Published Thursday, January 31st, 2013, by Mike Sullivan.
The office is changing… literally. So says a 2013 workplace trends report from Sodexo. How does this impact your business center?
The report predicts there will be a new awareness of office design – one that emphasizes how office space must adapt to fit the way people work instead of the other way around.
“Companies see today’s offices as customized tools for working and living better. While those designs are as varied as their inhabitants, some common characteristics stand out,” Sodexo reports. “Today’s offices are brighter, with artificial light taking a backseat to daylight that fills the space, an emphasis that affects the design of everything from floor plans to the building’s façade.”
Your ability to impact office design, to some extent, comes down to site selection. Are you choosing buildings with modern facades? Are there opportunities for artificial light to shine in? If not, you may not be able to tap into these office design trends – but you can still take control of your floor plan through a build out.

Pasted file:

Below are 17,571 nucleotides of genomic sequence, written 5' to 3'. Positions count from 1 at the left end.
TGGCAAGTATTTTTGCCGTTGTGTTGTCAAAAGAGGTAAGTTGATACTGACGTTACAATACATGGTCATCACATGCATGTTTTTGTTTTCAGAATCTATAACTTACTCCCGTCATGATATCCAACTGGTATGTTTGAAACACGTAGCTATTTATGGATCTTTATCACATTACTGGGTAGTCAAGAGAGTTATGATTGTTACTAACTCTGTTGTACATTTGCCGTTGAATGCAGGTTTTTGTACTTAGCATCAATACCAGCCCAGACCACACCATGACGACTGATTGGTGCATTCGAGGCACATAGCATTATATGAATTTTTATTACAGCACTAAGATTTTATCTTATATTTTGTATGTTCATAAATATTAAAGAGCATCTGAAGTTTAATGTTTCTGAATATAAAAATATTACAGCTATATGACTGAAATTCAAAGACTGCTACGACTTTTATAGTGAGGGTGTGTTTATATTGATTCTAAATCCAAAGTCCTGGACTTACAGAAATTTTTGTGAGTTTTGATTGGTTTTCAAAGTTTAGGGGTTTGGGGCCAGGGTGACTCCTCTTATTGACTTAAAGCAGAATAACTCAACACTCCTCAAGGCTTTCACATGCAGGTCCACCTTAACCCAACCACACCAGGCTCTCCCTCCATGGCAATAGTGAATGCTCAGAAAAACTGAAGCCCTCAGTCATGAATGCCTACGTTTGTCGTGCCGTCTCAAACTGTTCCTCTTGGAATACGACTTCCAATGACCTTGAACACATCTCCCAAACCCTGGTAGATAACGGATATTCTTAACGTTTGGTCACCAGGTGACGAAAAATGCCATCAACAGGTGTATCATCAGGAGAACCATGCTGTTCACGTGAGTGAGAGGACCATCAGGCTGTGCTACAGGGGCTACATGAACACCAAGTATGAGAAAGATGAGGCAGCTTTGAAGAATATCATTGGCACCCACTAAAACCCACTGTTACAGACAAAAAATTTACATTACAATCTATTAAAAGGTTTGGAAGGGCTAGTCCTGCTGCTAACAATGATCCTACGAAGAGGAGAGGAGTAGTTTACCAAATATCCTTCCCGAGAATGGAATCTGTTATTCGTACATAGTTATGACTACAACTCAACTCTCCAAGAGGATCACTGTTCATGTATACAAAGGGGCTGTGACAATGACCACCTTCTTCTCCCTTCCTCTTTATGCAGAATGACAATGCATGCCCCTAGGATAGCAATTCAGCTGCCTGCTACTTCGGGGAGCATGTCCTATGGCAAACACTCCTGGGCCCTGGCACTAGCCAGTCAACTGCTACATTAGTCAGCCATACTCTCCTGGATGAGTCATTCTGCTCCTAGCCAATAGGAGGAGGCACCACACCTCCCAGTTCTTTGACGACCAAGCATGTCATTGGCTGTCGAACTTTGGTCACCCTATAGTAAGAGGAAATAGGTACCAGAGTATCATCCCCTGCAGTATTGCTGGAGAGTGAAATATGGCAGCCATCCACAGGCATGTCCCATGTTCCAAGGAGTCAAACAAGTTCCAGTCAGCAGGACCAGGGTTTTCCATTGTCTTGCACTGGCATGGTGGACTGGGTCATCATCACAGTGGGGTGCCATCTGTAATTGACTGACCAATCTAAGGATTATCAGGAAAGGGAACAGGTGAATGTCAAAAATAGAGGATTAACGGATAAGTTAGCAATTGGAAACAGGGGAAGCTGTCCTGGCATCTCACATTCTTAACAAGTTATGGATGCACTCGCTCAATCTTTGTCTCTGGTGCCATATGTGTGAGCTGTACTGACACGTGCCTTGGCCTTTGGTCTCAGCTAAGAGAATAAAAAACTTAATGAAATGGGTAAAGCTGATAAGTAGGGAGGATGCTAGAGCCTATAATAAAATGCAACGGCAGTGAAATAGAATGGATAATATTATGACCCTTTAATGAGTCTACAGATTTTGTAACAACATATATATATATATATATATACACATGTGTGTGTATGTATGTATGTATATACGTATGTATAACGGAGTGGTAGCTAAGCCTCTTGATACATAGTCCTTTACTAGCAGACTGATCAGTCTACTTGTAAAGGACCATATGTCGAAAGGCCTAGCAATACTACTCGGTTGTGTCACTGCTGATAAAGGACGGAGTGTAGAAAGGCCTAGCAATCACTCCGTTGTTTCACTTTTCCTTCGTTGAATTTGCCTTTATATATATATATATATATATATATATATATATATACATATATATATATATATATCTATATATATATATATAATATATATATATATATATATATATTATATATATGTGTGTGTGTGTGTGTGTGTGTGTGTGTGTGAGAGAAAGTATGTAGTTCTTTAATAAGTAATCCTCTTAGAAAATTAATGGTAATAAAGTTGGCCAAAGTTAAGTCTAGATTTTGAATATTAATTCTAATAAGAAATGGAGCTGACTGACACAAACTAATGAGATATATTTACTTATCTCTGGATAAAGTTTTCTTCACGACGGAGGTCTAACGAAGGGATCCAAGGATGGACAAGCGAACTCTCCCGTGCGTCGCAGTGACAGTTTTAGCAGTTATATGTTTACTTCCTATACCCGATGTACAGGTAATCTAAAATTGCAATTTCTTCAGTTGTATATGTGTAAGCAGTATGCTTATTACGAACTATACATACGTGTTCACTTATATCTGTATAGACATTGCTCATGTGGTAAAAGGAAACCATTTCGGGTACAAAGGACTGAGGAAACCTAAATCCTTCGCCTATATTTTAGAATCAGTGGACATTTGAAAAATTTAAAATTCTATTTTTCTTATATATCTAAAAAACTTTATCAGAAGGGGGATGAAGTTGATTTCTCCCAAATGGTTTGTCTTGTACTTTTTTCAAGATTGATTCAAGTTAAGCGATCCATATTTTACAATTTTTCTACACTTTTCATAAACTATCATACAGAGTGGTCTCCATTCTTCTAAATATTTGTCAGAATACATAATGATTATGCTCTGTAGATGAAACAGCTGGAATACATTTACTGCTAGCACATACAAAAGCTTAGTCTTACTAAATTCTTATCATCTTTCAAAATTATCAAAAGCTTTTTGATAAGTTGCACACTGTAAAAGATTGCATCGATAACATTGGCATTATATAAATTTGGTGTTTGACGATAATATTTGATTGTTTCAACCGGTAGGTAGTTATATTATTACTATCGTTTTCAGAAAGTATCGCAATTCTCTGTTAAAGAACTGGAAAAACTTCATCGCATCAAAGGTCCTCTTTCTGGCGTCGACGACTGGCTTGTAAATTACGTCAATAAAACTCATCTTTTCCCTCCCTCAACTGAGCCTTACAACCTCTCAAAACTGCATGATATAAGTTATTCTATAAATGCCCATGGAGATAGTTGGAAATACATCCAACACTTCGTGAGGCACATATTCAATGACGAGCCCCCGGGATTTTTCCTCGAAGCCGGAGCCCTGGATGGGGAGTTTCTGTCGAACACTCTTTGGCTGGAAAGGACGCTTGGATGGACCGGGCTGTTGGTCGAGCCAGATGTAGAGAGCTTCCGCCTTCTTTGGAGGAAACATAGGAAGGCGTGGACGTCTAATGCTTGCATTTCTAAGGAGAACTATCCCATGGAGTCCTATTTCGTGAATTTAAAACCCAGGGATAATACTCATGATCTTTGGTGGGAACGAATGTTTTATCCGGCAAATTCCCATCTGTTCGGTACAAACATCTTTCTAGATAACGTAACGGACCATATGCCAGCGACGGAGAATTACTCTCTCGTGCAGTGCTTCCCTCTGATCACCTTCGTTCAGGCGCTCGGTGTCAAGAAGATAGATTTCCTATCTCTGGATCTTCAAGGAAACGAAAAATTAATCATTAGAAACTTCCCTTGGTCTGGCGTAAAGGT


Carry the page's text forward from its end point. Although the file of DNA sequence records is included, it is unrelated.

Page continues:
Whether you are just moving into a new office tower or you are a long-time resident, you can renovate the floor you are occupying. The coworking trend, along with the collaboration trend, has spurred a demand for more open spaces.
“Because companies are looking for ways to engage their employees and create a sense of community, common spaces get the lion’s share of money and attention, with more real estate devoted to these areas than ever before; administrative and filing spaces are the losers in this exchange,” the report claims.
Getting That At Home Feel
Does that mean individual offices are disappearing? No, but they are shrinking in size – and sometimes in number. In an era when no sharp line can be drawn between home and work, Sodexo reports that offices are borrowing traits from houses to offer more amenities and to reflect the same destinations found in any residence: kitchen, pantry, living room, and family room.
Business centers have an advantage here because most tend to offer a kitchen area. You might easily install a pantry and expand the open areas to feel more like living rooms, with big “comfy” couches and other furnishings that make tenants feel more at home. Some business centers are already moving in this direction. Others have gone all out with rooftop gardens and patios.
The bottom line is to do what your space will let you do – and ask your tenants for creative ideas for the space you have.